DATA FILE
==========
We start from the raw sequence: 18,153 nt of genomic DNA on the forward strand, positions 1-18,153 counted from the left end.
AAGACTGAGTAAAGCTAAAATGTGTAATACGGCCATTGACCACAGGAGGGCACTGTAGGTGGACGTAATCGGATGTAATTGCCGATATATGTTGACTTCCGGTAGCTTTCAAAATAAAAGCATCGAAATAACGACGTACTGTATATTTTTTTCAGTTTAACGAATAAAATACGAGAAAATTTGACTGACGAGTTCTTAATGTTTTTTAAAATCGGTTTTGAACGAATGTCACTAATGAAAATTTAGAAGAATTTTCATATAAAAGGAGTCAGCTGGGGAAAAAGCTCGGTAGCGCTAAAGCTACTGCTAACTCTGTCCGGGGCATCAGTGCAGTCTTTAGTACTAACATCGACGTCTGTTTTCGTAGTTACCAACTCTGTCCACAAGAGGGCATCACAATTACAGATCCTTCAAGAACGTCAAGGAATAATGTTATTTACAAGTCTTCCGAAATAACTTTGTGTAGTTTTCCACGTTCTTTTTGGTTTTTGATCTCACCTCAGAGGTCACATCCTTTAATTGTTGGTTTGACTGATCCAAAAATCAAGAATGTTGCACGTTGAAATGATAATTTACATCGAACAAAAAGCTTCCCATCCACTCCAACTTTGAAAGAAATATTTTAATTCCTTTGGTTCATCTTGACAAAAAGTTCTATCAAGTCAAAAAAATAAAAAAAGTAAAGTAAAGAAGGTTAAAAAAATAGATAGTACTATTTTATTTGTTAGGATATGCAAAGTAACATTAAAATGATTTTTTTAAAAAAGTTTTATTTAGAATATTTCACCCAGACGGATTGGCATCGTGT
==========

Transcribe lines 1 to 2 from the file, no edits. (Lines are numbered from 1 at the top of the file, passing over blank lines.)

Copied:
We start from the raw sequence: 18,153 nt of genomic DNA on the forward strand, positions 1-18,153 counted from the left end.
AAGACTGAGTAAAGCTAAAATGTGTAATACGGCCATTGACCACAGGAGGGCACTGTAGGTGGACGTAATCGGATGTAATTGCCGATATATGTTGACTTCCGGTAGCTTTCAAAATAAAAGCATCGAAATAACGACGTACTGTATATTTTTTTCAGTTTAACGAATAAAATACGAGAAAATTTGACTGACGAGTTCTTAATGTTTTTTAAAATCGGTTTTGAACGAATGTCACTAATGAAAATTTAGAAGAATTTTCATATAAAAGGAGTCAGCTGGGGAAAAAGCTCGGTAGCGCTAAAGCTACTGCTAACTCTGTCCGGGGCATCAGTGCAGTCTTTAGTACTAACATCGACGTCTGTTTTCGTAGTTACCAACTCTGTCCACAAGAGGGCATCACAATTACAGATCCTTCAAGAACGTCAAGGAATAATGTTATTTACAAGTCTTCCGAAATAACTTTGTGTAGTTTTCCACGTTCTTTTTGGTTTTTGATCTCACCTCAGAGGTCACATCCTTTAATTGTTGGTTTGACTGATCCAAAAATCAAGAATGTTGCACGTTGAAATGATAATTTACATCGAACAAAAAGCTTCCCATCCACTCCAACTTTGAAAGAAATATTTTAATTCCTTTGGTTCATCTTGACAAAAAGTTCTATCAAGTCAAAAAAATAAAAAAAGTAAAGTAAAGAAGGTTAAAAAAATAGATAGTACTATTTTATTTGTTAGGATATGCAAAGTAACATTAAAATGATTTTTTTAAAAAAGTTTTATTTAGAATATTTCACCCAGACGGATTGGCATCGTGT